Thursday, February 19, 2009

Be afraid. Be very afraid.

One of the common myths about bisexual people is that we are incapable of monogamy.

One of the truths about bisexual people is that many of us are polyamorous--in numbers probably disproportionate to the general population, although of course no one has done any studies.

I'm guessing the main reason for this is not because our multi-gender-loving natures make us particularly suited for non-monogamy, or because we're just big sluts.* I think it's because once we start coloring outside the lines, we start to realize that these rules about the way sexual expression has to look are just rules that somebody made up. For some of us, the rules make sense, because we're monogamous by nature or because our partners prefer it or because relationships are complicated and risky enough with just two people involved. But if the rules don't make sense for us--well. We already knew they were arbitrary. We were already breaking one of the big ones.

I always think it's interesting when the "defense of marriage" folks throw out the argument that if we let same-sex couples have the right to marry, we open a slippery slope to legal polygamy--and the "marriage equality" folks say "No, it's not like that! It's about the commitment between two people! We don't want to destroy marriage--we want to join in."

They're not lying. Because the marriage rights movement is a movement to normalize queerness--not just to make it seem normative to the general population, but to actually become normal. To become more like straight people. To attain the house, the husband/wife, the 2.5 kids and the picket fence--and the privilege that goes along with it.

And you know, I support that. I support the right to marry for same-sex couples.

But I also support the right of people to do whatever the fuck they want, as long as nobody gets hurt (nonconsensually, that is). And so to the "defense of marriage" folks, I want to say this: You're right.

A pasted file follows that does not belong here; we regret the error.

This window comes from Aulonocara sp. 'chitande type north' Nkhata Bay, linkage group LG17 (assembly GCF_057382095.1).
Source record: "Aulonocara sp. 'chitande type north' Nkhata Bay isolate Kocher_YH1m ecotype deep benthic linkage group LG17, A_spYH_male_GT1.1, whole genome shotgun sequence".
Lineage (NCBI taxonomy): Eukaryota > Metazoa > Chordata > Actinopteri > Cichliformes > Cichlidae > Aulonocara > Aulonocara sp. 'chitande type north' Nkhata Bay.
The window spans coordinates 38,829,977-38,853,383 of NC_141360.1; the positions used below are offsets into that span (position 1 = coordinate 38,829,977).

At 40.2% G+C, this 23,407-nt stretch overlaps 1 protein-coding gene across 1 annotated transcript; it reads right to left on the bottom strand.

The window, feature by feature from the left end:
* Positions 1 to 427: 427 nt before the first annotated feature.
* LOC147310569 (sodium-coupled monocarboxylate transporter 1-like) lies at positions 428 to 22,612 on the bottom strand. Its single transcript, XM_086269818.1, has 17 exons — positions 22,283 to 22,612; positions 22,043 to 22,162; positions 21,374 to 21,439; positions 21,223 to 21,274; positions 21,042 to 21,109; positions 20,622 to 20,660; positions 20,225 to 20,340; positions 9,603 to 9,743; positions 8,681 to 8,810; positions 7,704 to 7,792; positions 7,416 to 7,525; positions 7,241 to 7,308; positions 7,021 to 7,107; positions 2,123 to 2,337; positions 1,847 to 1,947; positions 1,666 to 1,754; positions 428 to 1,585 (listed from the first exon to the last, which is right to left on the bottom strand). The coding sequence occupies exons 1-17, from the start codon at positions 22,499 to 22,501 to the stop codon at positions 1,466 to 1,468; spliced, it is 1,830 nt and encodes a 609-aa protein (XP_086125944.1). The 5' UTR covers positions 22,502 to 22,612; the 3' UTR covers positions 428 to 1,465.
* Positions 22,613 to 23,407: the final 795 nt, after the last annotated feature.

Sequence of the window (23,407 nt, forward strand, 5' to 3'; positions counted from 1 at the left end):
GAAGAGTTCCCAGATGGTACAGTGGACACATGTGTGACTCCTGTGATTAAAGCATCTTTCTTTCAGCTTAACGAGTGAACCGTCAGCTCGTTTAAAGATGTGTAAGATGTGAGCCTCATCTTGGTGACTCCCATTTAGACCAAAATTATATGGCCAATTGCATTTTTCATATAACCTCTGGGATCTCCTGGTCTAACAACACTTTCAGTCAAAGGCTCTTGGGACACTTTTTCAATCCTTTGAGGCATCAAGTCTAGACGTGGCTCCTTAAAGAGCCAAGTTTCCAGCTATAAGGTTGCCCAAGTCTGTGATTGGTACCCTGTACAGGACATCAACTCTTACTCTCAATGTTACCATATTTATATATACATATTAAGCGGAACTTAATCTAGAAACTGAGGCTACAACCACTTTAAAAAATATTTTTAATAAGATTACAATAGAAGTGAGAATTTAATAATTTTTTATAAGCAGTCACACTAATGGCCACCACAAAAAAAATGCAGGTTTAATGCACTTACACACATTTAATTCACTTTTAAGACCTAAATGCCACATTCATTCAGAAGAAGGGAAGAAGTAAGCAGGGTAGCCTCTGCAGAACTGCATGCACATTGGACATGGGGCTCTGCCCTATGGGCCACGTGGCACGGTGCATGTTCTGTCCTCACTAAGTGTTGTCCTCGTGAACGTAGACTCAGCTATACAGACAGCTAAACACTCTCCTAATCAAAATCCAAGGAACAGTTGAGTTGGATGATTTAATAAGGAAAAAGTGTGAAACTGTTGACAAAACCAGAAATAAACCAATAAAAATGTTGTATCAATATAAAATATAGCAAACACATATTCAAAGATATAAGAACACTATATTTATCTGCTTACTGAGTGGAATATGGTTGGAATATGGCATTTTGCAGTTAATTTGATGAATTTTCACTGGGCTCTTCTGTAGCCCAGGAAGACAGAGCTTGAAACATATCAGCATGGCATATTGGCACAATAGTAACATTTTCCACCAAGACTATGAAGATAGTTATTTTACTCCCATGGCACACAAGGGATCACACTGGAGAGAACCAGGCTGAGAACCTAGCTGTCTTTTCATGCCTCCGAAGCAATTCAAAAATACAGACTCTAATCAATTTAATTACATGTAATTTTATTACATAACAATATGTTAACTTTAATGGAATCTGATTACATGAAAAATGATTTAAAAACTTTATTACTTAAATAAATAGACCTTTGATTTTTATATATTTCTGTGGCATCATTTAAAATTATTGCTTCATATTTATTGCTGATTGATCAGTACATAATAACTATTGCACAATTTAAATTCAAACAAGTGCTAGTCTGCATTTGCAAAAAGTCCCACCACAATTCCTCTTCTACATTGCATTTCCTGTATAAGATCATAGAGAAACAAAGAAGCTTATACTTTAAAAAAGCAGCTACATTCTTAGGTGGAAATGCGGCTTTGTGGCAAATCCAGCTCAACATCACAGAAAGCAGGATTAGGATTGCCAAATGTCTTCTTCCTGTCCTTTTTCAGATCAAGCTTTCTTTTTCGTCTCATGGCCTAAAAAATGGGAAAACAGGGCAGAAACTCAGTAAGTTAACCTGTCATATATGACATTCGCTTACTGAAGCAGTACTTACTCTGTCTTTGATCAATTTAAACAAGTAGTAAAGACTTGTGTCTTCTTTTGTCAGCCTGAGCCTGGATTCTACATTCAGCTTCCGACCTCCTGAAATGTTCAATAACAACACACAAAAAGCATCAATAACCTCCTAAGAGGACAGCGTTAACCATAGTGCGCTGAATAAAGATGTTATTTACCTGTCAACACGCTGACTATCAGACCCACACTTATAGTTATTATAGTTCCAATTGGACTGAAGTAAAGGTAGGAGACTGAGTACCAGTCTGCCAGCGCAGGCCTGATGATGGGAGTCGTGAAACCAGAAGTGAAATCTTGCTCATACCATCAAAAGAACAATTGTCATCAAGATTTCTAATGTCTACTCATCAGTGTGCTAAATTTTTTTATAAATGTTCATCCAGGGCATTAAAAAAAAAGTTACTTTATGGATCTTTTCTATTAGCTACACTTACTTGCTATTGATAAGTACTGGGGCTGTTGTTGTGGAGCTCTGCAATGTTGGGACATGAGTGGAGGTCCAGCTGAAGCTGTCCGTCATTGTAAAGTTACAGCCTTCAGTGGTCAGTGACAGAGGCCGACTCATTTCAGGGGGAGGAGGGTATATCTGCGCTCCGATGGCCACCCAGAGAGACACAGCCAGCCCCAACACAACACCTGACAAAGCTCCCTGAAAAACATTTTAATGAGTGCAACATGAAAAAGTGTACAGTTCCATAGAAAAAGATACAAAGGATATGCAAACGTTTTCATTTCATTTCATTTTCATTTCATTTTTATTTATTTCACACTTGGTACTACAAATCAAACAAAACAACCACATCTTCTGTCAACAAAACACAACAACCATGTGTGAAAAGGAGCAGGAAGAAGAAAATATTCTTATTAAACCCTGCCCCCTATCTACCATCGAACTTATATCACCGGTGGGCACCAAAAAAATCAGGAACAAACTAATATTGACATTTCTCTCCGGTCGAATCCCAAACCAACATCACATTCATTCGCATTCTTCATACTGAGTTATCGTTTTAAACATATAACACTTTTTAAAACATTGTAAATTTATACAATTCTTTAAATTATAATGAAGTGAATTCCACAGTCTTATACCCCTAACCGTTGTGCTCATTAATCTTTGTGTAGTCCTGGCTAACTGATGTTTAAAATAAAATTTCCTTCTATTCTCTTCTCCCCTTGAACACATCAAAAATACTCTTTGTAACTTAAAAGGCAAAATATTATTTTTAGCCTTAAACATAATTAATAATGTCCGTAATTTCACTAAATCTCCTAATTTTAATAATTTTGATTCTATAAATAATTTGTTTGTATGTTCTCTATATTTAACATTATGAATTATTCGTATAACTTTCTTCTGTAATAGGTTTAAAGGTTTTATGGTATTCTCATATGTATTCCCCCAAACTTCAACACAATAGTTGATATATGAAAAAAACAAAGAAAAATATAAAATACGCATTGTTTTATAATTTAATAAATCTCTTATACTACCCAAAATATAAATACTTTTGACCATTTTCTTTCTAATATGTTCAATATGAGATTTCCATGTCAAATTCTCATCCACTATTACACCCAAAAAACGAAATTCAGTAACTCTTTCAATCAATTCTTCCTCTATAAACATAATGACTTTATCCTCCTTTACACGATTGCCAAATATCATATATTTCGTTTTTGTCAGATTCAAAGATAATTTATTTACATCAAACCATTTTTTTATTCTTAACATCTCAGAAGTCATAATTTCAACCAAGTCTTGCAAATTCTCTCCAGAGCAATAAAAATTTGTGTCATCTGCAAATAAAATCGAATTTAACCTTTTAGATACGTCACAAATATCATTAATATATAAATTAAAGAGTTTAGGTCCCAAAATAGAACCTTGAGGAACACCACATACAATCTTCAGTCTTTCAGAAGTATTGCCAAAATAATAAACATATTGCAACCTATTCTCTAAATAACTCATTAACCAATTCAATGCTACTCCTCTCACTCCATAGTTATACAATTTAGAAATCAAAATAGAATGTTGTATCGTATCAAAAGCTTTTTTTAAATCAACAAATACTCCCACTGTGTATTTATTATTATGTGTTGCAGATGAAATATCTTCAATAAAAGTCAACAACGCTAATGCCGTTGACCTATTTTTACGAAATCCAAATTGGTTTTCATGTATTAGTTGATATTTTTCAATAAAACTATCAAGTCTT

It is a slippery slope, and we're not just like you. We're queer and some of us are here to destroy marriage as you know it. We are here to shake the very foundations of the traditional family and change the definition of relatedness. We are here to set this damned binary heteronormative world on its ear by refusing to allow you to define love or commitment. Because love is love, whether it's between a man and a woman, a man and a man, a woman and a woman, a man and a woman and a woman, a woman and a man and a man, an ungendered or multigendered person and a woman (or a man, or another ungendered or multigendered person)...etcetera. And family is family no matter how many parents you have (as we should know in this divorce-happy society).

We are what you are afraid of.

We're not all here to join in.

We're here to break your rules. To break your rule.

I support the right to marry for same-sex couples, so far as it goes. But it doesn't go far enough. It doesn't go far at all. Those of us on the outskirts of the mainstream LGBT movement--the B, the T, the LGBTQOC, the elusive A**, know just how far it falls short. How it doesn't even see us.

Those rights don't benefit all or even most queer people. They don't protect our youth on the streets, kicked out or run away. They don't provide us with sexual health care that meets our needs. They don't protect us from being murdered and raped and beaten and shamed to death. They aren't intended for those of us who haven't bought into the husband/wife two kids condo SUV white picket fence ideal--or for those of us for whom husband/wife is the least of our worries because just a safe place to sleep is more than we can hope for most nights.

The marriage movement is in large part a reach for privilege by the already privileged who feel entitled to the just as much privilege as the SWM down the street. It's a lot of splashing, but not a lot of boat-rocking.

So I say, let's tear it all down. Let's stop basing our arguments for our rights on how "normal" we are, how non-threatening (white, vanilla, classed, cisgendered) we look, how well we fit into the kyriarchy, how much we contribute to the economy, how nuclear our family is, whether we've been good little queers.

How about, instead, we base the argument on the fact that we're all human.

Now there's a radical idea.

* I am a big slut. (Where's my parade?!) I'm one of those bad bisexuals your parents warned you about. But I don't/won't speak for everyone and I'm sure they'd rather I didn't.

** Asexual people. Who may also identify as LGBT and/or Q, by the way.